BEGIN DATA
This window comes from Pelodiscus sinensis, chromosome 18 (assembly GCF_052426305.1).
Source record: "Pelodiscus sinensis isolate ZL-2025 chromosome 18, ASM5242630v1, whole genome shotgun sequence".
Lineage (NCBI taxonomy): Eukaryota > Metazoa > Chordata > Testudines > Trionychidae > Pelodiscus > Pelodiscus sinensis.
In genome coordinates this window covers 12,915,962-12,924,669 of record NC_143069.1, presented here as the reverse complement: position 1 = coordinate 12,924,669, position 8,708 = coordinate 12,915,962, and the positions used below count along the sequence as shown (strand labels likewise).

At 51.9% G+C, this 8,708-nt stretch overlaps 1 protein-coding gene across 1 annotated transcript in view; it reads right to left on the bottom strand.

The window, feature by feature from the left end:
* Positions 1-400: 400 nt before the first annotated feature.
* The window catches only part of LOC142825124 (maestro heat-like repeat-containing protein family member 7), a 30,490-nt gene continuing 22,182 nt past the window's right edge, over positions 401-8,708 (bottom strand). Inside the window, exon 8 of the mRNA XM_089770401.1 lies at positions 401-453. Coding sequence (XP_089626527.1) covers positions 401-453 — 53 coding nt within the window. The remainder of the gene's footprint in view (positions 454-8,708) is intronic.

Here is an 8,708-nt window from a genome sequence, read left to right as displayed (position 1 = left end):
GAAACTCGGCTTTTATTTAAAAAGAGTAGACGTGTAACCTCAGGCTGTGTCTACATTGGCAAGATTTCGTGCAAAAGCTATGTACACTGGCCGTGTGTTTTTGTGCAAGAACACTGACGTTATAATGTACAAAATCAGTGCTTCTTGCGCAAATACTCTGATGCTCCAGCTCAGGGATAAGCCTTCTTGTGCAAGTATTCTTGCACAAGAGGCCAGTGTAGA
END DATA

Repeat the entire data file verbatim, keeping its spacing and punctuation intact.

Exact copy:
This window comes from Pelodiscus sinensis, chromosome 18 (assembly GCF_052426305.1).
Source record: "Pelodiscus sinensis isolate ZL-2025 chromosome 18, ASM5242630v1, whole genome shotgun sequence".
Lineage (NCBI taxonomy): Eukaryota > Metazoa > Chordata > Testudines > Trionychidae > Pelodiscus > Pelodiscus sinensis.
In genome coordinates this window covers 12,915,962-12,924,669 of record NC_143069.1, presented here as the reverse complement: position 1 = coordinate 12,924,669, position 8,708 = coordinate 12,915,962, and the positions used below count along the sequence as shown (strand labels likewise).

At 51.9% G+C, this 8,708-nt stretch overlaps 1 protein-coding gene across 1 annotated transcript in view; it reads right to left on the bottom strand.

The window, feature by feature from the left end:
* Positions 1-400: 400 nt before the first annotated feature.
* The window catches only part of LOC142825124 (maestro heat-like repeat-containing protein family member 7), a 30,490-nt gene continuing 22,182 nt past the window's right edge, over positions 401-8,708 (bottom strand). Inside the window, exon 8 of the mRNA XM_089770401.1 lies at positions 401-453. Coding sequence (XP_089626527.1) covers positions 401-453 — 53 coding nt within the window. The remainder of the gene's footprint in view (positions 454-8,708) is intronic.

Here is an 8,708-nt window from a genome sequence, read left to right as displayed (position 1 = left end):
GAAACTCGGCTTTTATTTAAAAAGAGTAGACGTGTAACCTCAGGCTGTGTCTACATTGGCAAGATTTCGTGCAAAAGCTATGTACACTGGCCGTGTGTTTTTGTGCAAGAACACTGACGTTATAATGTACAAAATCAGTGCTTCTTGCGCAAATACTCTGATGCTCCAGCTCAGGGATAAGCCTTCTTGTGCAAGTATTCTTGCACAAGAGGCCAGTGTAGA